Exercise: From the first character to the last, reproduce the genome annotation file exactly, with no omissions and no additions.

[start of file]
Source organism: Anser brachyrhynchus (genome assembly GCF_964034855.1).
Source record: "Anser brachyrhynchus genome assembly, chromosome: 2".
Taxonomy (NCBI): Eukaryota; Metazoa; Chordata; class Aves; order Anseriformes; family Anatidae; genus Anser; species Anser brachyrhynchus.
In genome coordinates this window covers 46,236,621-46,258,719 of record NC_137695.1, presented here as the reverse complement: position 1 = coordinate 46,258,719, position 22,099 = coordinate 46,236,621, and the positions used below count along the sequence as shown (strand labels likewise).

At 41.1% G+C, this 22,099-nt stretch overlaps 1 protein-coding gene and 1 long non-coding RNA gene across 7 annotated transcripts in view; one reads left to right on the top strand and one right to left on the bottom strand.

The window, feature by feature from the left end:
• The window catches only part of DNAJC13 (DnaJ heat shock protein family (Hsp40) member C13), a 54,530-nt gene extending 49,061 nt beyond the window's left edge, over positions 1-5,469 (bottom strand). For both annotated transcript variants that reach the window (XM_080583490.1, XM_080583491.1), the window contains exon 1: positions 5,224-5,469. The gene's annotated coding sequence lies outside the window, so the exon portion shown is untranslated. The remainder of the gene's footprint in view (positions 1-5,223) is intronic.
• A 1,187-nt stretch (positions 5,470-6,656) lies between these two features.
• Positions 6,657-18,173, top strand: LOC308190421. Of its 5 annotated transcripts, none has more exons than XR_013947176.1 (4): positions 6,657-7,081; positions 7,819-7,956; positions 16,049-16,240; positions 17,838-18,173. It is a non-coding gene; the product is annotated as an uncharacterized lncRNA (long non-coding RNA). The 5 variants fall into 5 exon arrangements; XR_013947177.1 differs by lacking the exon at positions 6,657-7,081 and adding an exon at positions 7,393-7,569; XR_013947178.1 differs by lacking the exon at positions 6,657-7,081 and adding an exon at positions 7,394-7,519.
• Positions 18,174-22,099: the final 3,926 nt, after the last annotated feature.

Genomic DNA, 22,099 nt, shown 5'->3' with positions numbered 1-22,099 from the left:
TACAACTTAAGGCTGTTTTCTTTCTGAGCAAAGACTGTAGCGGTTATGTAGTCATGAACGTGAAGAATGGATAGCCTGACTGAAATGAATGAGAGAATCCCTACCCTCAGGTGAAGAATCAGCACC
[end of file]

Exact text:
Source organism: Anser brachyrhynchus (genome assembly GCF_964034855.1).
Source record: "Anser brachyrhynchus genome assembly, chromosome: 2".
Taxonomy (NCBI): Eukaryota; Metazoa; Chordata; class Aves; order Anseriformes; family Anatidae; genus Anser; species Anser brachyrhynchus.
In genome coordinates this window covers 46,236,621-46,258,719 of record NC_137695.1, presented here as the reverse complement: position 1 = coordinate 46,258,719, position 22,099 = coordinate 46,236,621, and the positions used below count along the sequence as shown (strand labels likewise).

At 41.1% G+C, this 22,099-nt stretch overlaps 1 protein-coding gene and 1 long non-coding RNA gene across 7 annotated transcripts in view; one reads left to right on the top strand and one right to left on the bottom strand.

The window, feature by feature from the left end:
• The window catches only part of DNAJC13 (DnaJ heat shock protein family (Hsp40) member C13), a 54,530-nt gene extending 49,061 nt beyond the window's left edge, over positions 1-5,469 (bottom strand). For both annotated transcript variants that reach the window (XM_080583490.1, XM_080583491.1), the window contains exon 1: positions 5,224-5,469. The gene's annotated coding sequence lies outside the window, so the exon portion shown is untranslated. The remainder of the gene's footprint in view (positions 1-5,223) is intronic.
• A 1,187-nt stretch (positions 5,470-6,656) lies between these two features.
• Positions 6,657-18,173, top strand: LOC308190421. Of its 5 annotated transcripts, none has more exons than XR_013947176.1 (4): positions 6,657-7,081; positions 7,819-7,956; positions 16,049-16,240; positions 17,838-18,173. It is a non-coding gene; the product is annotated as an uncharacterized lncRNA (long non-coding RNA). The 5 variants fall into 5 exon arrangements; XR_013947177.1 differs by lacking the exon at positions 6,657-7,081 and adding an exon at positions 7,393-7,569; XR_013947178.1 differs by lacking the exon at positions 6,657-7,081 and adding an exon at positions 7,394-7,519.
• Positions 18,174-22,099: the final 3,926 nt, after the last annotated feature.

Genomic DNA, 22,099 nt, shown 5'->3' with positions numbered 1-22,099 from the left:
TACAACTTAAGGCTGTTTTCTTTCTGAGCAAAGACTGTAGCGGTTATGTAGTCATGAACGTGAAGAATGGATAGCCTGACTGAAATGAATGAGAGAATCCCTACCCTCAGGTGAAGAATCAGCACC